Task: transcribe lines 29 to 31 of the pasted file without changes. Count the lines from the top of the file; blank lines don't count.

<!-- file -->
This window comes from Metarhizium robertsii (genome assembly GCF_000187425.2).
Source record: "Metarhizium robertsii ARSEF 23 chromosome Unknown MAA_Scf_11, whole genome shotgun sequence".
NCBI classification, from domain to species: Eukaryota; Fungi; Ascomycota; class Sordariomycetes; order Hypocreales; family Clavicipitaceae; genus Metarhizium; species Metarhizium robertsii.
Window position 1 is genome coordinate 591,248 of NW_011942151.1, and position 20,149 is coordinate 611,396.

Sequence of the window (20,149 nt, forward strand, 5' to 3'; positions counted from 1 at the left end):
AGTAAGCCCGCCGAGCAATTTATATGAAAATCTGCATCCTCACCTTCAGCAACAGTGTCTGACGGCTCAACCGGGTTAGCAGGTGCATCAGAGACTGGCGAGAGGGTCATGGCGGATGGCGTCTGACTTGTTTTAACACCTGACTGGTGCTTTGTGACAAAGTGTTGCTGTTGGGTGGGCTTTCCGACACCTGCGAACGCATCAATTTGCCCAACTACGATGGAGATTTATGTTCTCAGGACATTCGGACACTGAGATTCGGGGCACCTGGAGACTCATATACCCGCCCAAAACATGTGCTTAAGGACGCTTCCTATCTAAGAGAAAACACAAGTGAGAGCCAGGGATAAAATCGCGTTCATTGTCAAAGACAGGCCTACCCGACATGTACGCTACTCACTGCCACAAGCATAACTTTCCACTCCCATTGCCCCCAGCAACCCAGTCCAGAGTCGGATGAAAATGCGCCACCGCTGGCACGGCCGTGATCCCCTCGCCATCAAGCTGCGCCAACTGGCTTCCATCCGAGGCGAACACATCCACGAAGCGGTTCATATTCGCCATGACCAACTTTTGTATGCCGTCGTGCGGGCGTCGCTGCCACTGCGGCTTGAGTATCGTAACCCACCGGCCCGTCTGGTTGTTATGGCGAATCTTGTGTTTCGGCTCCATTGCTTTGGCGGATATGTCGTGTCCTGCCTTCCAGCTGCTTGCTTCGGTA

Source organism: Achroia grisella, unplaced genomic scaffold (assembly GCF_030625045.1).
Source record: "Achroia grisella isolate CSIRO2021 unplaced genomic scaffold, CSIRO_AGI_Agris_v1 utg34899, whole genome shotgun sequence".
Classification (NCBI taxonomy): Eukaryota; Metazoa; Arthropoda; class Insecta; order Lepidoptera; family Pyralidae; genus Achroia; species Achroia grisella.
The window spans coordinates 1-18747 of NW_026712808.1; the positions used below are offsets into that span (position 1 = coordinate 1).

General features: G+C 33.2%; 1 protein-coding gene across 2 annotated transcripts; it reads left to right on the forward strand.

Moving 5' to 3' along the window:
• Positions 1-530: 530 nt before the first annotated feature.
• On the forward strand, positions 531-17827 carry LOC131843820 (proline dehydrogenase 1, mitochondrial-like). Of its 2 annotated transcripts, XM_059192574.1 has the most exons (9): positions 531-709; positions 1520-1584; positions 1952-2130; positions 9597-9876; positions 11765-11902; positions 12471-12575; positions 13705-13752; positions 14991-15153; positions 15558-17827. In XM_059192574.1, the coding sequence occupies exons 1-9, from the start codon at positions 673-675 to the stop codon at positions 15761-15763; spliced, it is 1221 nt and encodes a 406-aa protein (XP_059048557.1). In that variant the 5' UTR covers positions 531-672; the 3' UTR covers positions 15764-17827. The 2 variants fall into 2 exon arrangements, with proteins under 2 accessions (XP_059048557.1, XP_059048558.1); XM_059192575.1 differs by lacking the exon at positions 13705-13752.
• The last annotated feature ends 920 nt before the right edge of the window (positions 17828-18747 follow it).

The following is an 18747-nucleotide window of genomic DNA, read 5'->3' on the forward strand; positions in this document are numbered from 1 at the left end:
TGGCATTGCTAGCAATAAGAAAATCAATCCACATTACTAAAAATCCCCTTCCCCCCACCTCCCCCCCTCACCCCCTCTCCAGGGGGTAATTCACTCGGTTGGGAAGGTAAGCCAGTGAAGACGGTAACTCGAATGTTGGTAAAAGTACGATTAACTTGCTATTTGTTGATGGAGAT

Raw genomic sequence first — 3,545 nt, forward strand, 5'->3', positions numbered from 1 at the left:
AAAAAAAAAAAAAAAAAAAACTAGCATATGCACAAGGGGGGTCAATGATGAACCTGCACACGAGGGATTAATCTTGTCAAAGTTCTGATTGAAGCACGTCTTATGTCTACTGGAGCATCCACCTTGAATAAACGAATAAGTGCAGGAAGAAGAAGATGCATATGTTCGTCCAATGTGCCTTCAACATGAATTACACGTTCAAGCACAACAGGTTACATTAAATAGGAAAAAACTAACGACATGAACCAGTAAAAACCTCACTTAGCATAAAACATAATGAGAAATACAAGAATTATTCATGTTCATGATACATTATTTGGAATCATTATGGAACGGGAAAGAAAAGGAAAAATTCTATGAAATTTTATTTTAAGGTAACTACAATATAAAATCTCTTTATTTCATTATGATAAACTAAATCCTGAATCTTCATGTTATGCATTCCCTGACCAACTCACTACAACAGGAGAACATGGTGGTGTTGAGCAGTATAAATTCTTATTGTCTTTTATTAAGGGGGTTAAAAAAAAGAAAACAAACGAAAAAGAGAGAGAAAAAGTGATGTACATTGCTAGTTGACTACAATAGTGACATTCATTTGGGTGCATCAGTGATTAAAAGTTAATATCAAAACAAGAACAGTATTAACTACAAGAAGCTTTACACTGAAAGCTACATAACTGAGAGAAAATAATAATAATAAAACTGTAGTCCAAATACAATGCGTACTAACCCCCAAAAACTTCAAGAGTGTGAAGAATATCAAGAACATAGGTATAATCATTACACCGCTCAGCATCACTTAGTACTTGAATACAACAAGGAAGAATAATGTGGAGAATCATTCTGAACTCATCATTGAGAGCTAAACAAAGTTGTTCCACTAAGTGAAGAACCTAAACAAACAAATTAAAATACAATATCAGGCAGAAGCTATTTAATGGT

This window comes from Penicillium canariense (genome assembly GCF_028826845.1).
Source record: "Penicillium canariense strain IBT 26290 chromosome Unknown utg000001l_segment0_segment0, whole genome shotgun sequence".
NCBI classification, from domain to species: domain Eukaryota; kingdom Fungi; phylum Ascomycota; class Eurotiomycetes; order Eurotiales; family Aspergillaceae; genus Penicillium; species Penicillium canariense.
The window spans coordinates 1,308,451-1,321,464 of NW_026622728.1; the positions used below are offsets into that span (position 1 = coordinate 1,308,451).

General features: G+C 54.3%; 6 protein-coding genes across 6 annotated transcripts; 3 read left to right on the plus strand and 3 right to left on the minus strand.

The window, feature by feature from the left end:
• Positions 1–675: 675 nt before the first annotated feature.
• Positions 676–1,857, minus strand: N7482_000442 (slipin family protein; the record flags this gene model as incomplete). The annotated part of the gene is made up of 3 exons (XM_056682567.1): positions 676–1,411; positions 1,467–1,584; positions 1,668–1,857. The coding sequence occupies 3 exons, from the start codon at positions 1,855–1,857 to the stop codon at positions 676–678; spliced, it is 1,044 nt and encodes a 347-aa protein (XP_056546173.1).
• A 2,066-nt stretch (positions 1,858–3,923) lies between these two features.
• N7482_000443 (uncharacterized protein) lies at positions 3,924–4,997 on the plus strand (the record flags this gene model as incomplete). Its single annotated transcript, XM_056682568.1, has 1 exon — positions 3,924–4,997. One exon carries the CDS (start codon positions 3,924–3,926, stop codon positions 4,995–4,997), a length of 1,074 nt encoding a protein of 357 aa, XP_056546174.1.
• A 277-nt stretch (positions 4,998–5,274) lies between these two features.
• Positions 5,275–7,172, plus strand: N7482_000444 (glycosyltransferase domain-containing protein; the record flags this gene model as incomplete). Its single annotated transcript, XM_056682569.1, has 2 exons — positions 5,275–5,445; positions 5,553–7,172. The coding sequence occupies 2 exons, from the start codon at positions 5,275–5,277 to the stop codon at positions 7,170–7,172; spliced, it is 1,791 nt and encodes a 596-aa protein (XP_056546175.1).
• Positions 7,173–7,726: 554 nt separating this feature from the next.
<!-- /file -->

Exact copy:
• N7482_000443 (uncharacterized protein) lies at positions 3,924–4,997 on the plus strand (the record flags this gene model as incomplete). Its single annotated transcript, XM_056682568.1, has 1 exon — positions 3,924–4,997. One exon carries the CDS (start codon positions 3,924–3,926, stop codon positions 4,995–4,997), a length of 1,074 nt encoding a protein of 357 aa, XP_056546174.1.
• A 277-nt stretch (positions 4,998–5,274) lies between these two features.
• Positions 5,275–7,172, plus strand: N7482_000444 (glycosyltransferase domain-containing protein; the record flags this gene model as incomplete). Its single annotated transcript, XM_056682569.1, has 2 exons — positions 5,275–5,445; positions 5,553–7,172. The coding sequence occupies 2 exons, from the start codon at positions 5,275–5,277 to the stop codon at positions 7,170–7,172; spliced, it is 1,791 nt and encodes a 596-aa protein (XP_056546175.1).